It’s all but certain Mike Leake will be on time today for his first start in a St. Louis Cardinals uniform as the right-hander has a large clock adorned to the top right of his locker in the clubhouse.
“We didn’t have any the first few days so we were all looking around for the time and I was going to order some on Amazon, but Adam beat me to it,” he explained. “I think Lance decided to put one up in my locker–maybe because I was complaining. I don’t know.”
Yes, the starting rotation wasted little time in bringing the newcomer Leake into their fold, although technically he had already delivered an opening salvo at the Winter Warm-Up about looking forward to teaching Adam Wainwright and the others how to hit.
“I think I’ll lean on him to keep me on my toes and I’ll keep him on his toes whether he wants me to or not,” smiled Leake, who has 6 home runs and a career .212 average. “I like to be jovial, I don’t like to be too serious.”
The friendly competition the Cardinals rotation has used for years to push each other is something welcomed yet different for Leake, who has started all but nine of his 172 games for the Cincinnati Reds.
“DiSclafani and I got along really well and Bronson and I were kind of able to do that,” he said. “Other than that, we really didn’t have too big a pushing each other around in Cincinnati. I look forward to it here–it’s part of the fun of keeping things light and not getting too grumpy.”
“I kind of got the vibe it was that way by playing with Skip Schumaker,” Leake added. “I think it’s part of the fun. Sometimes it pisses you off, but maybe that’s what motivates you for that day. I think it’s necessary to keep either everybody humble or motivate them more.”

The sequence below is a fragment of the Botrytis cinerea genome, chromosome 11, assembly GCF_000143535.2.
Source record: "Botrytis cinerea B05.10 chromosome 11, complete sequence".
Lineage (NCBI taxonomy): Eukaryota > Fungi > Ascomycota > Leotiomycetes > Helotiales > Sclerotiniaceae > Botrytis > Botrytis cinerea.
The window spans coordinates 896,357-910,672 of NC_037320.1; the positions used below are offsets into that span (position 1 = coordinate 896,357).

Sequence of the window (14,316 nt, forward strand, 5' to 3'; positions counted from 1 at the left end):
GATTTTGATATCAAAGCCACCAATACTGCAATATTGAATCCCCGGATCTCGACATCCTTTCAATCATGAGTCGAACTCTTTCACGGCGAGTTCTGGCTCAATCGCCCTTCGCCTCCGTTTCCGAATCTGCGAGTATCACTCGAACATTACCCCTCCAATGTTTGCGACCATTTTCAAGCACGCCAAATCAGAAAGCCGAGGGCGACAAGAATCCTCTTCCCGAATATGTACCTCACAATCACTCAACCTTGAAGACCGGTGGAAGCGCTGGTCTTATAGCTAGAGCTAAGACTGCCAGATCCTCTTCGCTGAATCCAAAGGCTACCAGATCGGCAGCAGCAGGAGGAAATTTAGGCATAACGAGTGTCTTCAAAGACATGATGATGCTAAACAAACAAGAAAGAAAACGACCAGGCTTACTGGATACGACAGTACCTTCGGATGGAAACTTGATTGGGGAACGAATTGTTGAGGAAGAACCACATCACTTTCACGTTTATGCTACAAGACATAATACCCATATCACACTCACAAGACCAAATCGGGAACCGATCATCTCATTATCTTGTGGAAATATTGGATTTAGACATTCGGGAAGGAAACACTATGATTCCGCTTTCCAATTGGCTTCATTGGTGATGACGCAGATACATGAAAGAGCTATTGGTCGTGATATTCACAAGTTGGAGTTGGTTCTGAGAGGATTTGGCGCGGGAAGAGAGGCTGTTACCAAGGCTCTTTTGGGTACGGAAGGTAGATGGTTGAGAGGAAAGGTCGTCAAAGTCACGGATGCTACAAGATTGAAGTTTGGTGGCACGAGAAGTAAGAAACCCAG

The 28-year old has pitched at least 192 innings each of the last three seasons and has already made a positive impression with the consistency of his delivery during bullpen and pitching practice sessions.
“I think I practiced so much with the mechanics of my motion when I was younger that I don’t have to think about it now,” shared Leake. “It’s a fairly natural motion for me. My body and my muscle memory know what my motion is and I really don’t spend much time thinking about it because when I do, I tend to get in my own head. It’s a motion where I feel like I’m getting the best out of my legs. The one thing I do tend to lose is getting out in front and kind of getting that last bit of extension–I do tend to get a little tall so that’s one thing I do have to keep in the back of my mind with my mechanics.”
The practice began early, as Leake was taught by his father, who had played high school baseball but continued to self-teach the sport by reading books.
“My dad was my coach until–he still is,” stated Leake. “I still listen to every word he says to me. He set such a great foundation for me, it’s gotten me to where I am today.”